Institute denies flagging technology sales culture


6 May 2003

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Sales culture in Ireland is alive and kicking, especially in the technology industry, says the Sales Institute in response to last week’s Irish Software Association (ISA) Outlook 2003 report, which called for more investment in sales and marketing in order to boost the revenues of indigenous software companies.

More than 220 senior executives of Irish software companies said that revenue growth is the key challenge for the Irish software sector and that investment in sales and marketing is essential, the report states.

In an interview with siliconrepublic.com last week, the report’s author, Donal Daly, said that Irish software companies lack the sales skills that are commonplace and demanded in the boardrooms of the large companies they are hoping to sell into. “There is no professional sales education in this country, no one grows up wanting to be a salesman. It’s a mindset in Ireland that it’s a dirty thing to sell; in the US the salesman is king. The fact is that the success of any small company is entirely dependent on sales and the respect that Irish firms give the sales function and the ability to execute sales strategy is sorely lacking,” Daly warned.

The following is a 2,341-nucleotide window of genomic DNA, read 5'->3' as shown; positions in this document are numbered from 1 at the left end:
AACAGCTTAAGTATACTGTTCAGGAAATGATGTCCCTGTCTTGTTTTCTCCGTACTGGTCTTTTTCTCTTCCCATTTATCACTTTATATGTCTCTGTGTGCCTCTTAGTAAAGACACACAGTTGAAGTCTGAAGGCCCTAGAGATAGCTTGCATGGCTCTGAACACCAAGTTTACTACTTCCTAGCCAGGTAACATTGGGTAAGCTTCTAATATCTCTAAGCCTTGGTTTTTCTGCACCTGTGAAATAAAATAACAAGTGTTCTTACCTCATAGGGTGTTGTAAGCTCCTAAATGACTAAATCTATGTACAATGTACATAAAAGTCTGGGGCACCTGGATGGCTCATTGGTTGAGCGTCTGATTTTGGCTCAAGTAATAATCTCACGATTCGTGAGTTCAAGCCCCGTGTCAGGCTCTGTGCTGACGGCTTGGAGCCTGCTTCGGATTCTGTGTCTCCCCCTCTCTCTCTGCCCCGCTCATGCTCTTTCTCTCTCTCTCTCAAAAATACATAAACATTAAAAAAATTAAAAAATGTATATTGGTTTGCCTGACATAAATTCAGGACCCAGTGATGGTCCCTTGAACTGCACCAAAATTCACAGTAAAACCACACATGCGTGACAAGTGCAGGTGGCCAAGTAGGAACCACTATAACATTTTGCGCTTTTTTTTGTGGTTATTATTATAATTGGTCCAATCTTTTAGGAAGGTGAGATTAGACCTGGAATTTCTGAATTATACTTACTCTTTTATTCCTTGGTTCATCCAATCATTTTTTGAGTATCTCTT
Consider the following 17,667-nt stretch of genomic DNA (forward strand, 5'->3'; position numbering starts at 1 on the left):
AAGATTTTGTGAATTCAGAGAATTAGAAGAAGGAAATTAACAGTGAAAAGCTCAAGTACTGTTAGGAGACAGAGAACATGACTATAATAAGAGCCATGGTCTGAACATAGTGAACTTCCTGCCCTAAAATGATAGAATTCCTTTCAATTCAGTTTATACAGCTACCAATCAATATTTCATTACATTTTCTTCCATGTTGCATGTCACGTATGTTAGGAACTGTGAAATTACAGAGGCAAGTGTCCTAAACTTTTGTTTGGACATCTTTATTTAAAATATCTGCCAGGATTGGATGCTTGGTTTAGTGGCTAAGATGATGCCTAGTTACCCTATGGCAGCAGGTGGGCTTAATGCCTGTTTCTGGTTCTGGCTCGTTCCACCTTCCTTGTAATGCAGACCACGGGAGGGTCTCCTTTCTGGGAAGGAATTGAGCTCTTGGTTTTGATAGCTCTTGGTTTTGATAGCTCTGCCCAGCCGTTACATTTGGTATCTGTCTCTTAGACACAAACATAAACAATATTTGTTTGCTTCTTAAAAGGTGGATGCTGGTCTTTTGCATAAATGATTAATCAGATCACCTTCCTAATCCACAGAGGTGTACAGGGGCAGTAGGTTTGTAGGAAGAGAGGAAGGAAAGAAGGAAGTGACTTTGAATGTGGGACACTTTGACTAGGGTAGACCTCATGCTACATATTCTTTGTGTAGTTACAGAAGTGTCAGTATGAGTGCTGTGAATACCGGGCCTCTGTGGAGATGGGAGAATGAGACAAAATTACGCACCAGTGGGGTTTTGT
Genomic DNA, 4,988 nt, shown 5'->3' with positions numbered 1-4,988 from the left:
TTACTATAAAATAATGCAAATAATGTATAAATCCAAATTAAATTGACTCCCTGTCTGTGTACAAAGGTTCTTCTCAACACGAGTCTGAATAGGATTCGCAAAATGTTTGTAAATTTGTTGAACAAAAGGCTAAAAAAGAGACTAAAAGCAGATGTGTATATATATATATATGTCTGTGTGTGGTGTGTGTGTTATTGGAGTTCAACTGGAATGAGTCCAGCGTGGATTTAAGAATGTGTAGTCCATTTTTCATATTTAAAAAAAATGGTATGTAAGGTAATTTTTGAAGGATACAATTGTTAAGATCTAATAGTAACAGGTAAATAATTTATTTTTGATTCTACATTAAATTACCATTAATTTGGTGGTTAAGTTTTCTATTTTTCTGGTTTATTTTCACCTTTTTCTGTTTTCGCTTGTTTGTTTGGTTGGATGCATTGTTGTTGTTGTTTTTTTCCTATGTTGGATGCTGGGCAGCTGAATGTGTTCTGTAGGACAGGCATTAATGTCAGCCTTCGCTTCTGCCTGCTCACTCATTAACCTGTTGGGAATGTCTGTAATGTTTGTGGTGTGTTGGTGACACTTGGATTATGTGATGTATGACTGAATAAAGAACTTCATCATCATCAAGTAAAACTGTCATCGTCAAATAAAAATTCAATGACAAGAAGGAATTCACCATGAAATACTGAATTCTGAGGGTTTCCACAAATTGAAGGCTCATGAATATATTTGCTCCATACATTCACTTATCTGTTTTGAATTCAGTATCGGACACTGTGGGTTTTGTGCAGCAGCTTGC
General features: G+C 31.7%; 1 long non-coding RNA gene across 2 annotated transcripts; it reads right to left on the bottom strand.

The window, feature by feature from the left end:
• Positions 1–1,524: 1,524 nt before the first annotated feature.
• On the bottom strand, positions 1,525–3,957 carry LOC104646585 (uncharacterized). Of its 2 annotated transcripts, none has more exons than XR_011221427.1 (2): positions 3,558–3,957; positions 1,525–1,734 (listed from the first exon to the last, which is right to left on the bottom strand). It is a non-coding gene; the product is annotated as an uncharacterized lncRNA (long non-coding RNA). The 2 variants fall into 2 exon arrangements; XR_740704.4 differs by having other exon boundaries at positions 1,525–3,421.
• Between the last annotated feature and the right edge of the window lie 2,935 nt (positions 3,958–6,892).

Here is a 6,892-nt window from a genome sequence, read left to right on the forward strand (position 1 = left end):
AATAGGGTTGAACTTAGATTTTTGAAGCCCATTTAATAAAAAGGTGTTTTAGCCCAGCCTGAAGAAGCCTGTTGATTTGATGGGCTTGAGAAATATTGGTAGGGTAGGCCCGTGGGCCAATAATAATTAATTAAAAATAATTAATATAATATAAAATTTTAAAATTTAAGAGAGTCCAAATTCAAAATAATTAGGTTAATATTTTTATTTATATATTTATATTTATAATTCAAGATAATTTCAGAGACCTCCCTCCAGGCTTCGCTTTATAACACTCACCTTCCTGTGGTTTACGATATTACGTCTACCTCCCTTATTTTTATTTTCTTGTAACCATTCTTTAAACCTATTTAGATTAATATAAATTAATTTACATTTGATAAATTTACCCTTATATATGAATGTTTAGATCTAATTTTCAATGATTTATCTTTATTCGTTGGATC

“Sales people are viewed as taboo, as people with an inherent talent or knack of selling rather than something that is trained professionalism … an art rather than a science. That is rubbish. It’s a discipline like engineering and needs to be learnt in all aspects of Irish business, such as in the US.

“The industry needs a sustained series of initiatives to fundamentally impact the apathetic sales psyche that has prevailed for too long,” he said. He referred to initiatives such as the SalesStar programme run jointly by the ISA and Enterprise Ireland, aimed at assisting companies to develop their international sales and marketing activities.

However, the 1,300-member strong Sales Institute of Ireland has reacted angrily to Daly’s assertions, stating that there are very high standards of professionalism exhibited by Irish sales executives. “The institute, which includes IBM, Dell and Hewlett-Packard amongst its members, was formed out of a realisation that professional standards of sales skills were needed in Ireland and we have come a long way in this regard. The institute itself offers a variety of courses on professional selling, including account management and developing negotiation skills,” says the Sales Institute’s CEO Catherine Bodley.

“I can understand there is huge frustration in the current economic climate. Things have changed a lot since the boom days when many IT companies’ sales departments were order takers. But people have had to wake up and those who have the skills can achieve the sales. Big investments have been made in sales skills and many companies have seen the results.

“There was a feeling a few years ago in all sectors of industry in Ireland that sales skills need to be developed and that not enough budget had been allocated to sales training. But all sectors of the business world are coming around. Sales is definitely being viewed as a professional career for a lot of people in all sectors of business,” Bodley says.

By John Kennedy